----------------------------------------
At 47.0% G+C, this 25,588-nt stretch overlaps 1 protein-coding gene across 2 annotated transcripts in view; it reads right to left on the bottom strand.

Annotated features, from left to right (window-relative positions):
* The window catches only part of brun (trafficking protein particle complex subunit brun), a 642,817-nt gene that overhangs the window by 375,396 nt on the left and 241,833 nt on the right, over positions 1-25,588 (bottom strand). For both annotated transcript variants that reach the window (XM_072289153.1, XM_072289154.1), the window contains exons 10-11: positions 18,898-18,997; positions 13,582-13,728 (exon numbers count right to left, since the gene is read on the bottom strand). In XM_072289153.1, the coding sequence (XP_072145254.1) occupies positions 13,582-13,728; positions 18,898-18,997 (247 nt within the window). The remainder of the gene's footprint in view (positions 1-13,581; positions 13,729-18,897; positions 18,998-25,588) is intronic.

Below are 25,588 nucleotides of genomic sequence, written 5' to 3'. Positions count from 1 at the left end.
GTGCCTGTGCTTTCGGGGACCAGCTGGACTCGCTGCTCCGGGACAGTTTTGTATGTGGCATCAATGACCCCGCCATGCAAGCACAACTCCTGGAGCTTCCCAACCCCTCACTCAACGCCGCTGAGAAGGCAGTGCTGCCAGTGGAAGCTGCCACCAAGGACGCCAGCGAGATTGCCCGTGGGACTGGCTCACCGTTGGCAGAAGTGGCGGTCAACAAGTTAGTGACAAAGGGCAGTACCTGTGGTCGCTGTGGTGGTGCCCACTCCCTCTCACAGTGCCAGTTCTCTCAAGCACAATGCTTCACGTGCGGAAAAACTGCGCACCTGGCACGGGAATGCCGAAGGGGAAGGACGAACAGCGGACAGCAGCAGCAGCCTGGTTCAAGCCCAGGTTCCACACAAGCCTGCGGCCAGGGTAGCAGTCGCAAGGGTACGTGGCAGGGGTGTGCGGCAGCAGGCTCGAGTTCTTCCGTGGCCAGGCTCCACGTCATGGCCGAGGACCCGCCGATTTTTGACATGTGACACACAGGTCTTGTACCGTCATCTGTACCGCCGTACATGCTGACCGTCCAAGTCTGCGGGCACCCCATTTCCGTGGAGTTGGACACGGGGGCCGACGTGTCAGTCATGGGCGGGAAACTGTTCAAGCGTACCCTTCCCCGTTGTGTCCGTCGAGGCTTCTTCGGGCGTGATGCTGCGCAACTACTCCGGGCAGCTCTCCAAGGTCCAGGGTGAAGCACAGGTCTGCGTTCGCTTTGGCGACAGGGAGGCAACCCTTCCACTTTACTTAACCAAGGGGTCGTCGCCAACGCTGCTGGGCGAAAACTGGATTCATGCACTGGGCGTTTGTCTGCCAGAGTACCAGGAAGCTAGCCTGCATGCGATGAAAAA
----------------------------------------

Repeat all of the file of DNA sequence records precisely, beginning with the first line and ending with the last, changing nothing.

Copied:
At 47.0% G+C, this 25,588-nt stretch overlaps 1 protein-coding gene across 2 annotated transcripts in view; it reads right to left on the bottom strand.

Annotated features, from left to right (window-relative positions):
* The window catches only part of brun (trafficking protein particle complex subunit brun), a 642,817-nt gene that overhangs the window by 375,396 nt on the left and 241,833 nt on the right, over positions 1-25,588 (bottom strand). For both annotated transcript variants that reach the window (XM_072289153.1, XM_072289154.1), the window contains exons 10-11: positions 18,898-18,997; positions 13,582-13,728 (exon numbers count right to left, since the gene is read on the bottom strand). In XM_072289153.1, the coding sequence (XP_072145254.1) occupies positions 13,582-13,728; positions 18,898-18,997 (247 nt within the window). The remainder of the gene's footprint in view (positions 1-13,581; positions 13,729-18,897; positions 18,998-25,588) is intronic.

Below are 25,588 nucleotides of genomic sequence, written 5' to 3'. Positions count from 1 at the left end.
GTGCCTGTGCTTTCGGGGACCAGCTGGACTCGCTGCTCCGGGACAGTTTTGTATGTGGCATCAATGACCCCGCCATGCAAGCACAACTCCTGGAGCTTCCCAACCCCTCACTCAACGCCGCTGAGAAGGCAGTGCTGCCAGTGGAAGCTGCCACCAAGGACGCCAGCGAGATTGCCCGTGGGACTGGCTCACCGTTGGCAGAAGTGGCGGTCAACAAGTTAGTGACAAAGGGCAGTACCTGTGGTCGCTGTGGTGGTGCCCACTCCCTCTCACAGTGCCAGTTCTCTCAAGCACAATGCTTCACGTGCGGAAAAACTGCGCACCTGGCACGGGAATGCCGAAGGGGAAGGACGAACAGCGGACAGCAGCAGCAGCCTGGTTCAAGCCCAGGTTCCACACAAGCCTGCGGCCAGGGTAGCAGTCGCAAGGGTACGTGGCAGGGGTGTGCGGCAGCAGGCTCGAGTTCTTCCGTGGCCAGGCTCCACGTCATGGCCGAGGACCCGCCGATTTTTGACATGTGACACACAGGTCTTGTACCGTCATCTGTACCGCCGTACATGCTGACCGTCCAAGTCTGCGGGCACCCCATTTCCGTGGAGTTGGACACGGGGGCCGACGTGTCAGTCATGGGCGGGAAACTGTTCAAGCGTACCCTTCCCCGTTGTGTCCGTCGAGGCTTCTTCGGGCGTGATGCTGCGCAACTACTCCGGGCAGCTCTCCAAGGTCCAGGGTGAAGCACAGGTCTGCGTTCGCTTTGGCGACAGGGAGGCAACCCTTCCACTTTACTTAACCAAGGGGTCGTCGCCAACGCTGCTGGGCGAAAACTGGATTCATGCACTGGGCGTTTGTCTGCCAGAGTACCAGGAAGCTAGCCTGCATGCGATGAAAAA